Long-duration, low-intensity is a very popular form of exercise usually performed on a treadmill or elliptical machine. It's so popular that most gyms dedicate 30-50% of their floor space to these cardio machines. We've all been led to believe that longer is better. That keeping your heart rate and intensity low will keep you in the “fat burning zone.” In fact, this type of exercise is inferior to short duration, high-intensity exercise, such as surge training. Long-duration exercise can actually negatively affect your health. Conventional cardio training has been shown to increase cortisol, the body’s stress hormone, which in turn decreases human growth hormone and testosterone – the two most important hormones your body uses to boost metabolism and increase lean muscle. Low-intensity, long duration exercise also increases inflammation, increases fat stores in the abdomen and upper thighs, and if done regularly can cause muscle wasting. Our bodies weren’t designed to endure long periods of low to moderate physical stress. Our ancestors primarily focused on hunting food or running away from predators. Both of which required short bursts of high-intensity energy. They either killed or got eaten! Therefore, our bodies respond best physiologically and structurally to high-intensity, short duration exercise. Research has proven that surge training not only suppresses cortisol and increases testosterone and human growth hormone, but also improves immune function, fat burning, bone density, and joint strength. Better yet? Surge training doesn't require any equipment or a degree in exercise physiology. All you need to get started is your body weight and a watch. You can utilize traditional exercise movements such as push-ups or squats using variations to accommodate your fitness level, or you can add more functional movements to your exercise routine to duplicate a movement you might perform in real life. An example would be a burpee, which is a push up to a squat jump.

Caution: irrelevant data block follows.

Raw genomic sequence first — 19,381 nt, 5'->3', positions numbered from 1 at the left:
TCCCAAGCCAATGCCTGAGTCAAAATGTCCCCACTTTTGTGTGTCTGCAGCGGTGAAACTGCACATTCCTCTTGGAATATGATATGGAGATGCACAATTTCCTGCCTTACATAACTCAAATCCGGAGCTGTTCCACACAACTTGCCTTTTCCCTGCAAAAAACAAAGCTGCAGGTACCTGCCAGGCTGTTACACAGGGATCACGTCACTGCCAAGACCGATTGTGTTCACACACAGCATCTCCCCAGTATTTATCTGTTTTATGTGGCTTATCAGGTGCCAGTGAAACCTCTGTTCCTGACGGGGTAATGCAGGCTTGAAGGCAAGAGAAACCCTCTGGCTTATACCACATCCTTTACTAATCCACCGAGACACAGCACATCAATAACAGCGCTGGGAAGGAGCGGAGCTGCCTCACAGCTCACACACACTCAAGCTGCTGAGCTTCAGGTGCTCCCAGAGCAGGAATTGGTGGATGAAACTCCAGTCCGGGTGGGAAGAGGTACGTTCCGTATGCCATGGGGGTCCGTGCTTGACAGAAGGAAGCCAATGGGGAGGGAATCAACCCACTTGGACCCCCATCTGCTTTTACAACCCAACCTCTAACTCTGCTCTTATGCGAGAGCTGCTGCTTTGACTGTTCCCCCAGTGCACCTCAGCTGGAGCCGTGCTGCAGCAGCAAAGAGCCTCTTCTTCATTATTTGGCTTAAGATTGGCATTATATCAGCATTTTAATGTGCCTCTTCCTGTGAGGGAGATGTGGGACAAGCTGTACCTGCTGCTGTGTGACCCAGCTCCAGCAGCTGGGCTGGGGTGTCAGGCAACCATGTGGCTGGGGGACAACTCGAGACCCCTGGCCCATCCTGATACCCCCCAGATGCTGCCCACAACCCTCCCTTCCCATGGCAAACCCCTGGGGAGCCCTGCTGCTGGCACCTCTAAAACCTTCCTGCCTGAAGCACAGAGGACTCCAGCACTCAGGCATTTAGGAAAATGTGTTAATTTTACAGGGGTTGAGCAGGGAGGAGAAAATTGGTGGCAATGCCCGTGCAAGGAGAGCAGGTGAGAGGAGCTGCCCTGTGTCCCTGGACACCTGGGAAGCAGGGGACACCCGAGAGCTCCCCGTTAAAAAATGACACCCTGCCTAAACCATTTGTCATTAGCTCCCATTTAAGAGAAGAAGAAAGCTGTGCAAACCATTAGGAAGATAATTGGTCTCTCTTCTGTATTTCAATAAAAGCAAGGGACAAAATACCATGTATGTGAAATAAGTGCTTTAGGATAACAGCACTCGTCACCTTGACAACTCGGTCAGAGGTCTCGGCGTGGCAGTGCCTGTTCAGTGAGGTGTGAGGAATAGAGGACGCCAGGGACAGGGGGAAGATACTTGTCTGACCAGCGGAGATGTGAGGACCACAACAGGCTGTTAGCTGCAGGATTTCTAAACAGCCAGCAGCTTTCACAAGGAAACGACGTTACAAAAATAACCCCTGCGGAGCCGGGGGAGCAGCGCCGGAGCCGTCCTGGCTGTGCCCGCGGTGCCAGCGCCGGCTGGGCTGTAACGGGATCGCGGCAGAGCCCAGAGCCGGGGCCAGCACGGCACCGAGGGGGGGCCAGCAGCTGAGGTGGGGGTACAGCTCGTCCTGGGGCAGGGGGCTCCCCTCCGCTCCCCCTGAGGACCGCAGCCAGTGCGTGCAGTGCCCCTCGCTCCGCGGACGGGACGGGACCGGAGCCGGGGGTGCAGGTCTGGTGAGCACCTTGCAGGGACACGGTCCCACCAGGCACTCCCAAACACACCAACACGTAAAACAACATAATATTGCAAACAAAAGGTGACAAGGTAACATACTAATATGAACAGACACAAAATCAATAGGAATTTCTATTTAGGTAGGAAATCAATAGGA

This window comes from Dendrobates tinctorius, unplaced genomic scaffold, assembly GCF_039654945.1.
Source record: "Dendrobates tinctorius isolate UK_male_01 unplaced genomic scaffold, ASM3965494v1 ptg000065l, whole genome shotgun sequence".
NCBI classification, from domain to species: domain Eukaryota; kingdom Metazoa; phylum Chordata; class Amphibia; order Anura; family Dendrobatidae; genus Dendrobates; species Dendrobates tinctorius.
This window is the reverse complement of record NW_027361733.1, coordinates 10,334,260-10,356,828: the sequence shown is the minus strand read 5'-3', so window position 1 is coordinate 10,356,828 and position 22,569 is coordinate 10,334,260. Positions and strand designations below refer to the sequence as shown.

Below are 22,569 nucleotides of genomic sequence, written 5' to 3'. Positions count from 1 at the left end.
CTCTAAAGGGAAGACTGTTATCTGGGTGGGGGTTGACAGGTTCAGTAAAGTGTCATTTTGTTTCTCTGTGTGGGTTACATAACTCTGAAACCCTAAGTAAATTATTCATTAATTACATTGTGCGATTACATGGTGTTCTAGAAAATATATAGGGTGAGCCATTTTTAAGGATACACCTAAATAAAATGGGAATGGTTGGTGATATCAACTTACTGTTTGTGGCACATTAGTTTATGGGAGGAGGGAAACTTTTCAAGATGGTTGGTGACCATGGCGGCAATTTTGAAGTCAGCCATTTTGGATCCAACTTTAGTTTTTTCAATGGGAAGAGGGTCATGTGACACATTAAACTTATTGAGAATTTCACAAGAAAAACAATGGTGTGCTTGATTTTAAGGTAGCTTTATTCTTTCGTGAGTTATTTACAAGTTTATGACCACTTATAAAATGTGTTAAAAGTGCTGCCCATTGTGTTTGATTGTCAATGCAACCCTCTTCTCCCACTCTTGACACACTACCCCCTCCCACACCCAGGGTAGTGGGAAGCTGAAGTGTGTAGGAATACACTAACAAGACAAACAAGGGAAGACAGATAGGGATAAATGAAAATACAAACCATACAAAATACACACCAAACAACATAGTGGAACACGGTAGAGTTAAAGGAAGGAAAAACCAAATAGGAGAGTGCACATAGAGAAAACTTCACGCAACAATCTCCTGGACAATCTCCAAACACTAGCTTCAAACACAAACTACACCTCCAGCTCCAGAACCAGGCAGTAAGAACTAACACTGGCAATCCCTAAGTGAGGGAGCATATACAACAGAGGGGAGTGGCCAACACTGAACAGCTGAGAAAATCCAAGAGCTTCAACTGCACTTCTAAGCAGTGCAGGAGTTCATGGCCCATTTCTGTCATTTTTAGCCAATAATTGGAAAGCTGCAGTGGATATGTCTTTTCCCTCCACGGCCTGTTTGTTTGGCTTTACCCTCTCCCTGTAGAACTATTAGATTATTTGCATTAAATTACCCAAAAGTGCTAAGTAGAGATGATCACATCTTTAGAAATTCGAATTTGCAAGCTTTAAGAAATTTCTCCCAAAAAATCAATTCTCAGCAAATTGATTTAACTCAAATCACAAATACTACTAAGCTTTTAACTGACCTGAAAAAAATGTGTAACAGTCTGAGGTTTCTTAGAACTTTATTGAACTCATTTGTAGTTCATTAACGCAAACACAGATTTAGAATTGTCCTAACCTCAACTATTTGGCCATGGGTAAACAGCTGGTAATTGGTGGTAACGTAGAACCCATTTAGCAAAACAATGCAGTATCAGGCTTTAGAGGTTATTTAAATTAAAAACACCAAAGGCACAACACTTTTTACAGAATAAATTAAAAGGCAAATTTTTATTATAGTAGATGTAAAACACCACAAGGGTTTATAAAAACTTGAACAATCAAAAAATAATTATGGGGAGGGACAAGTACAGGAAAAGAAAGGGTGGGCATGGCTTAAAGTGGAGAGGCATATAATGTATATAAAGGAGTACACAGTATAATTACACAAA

Do your body a favor and get off the treadmill.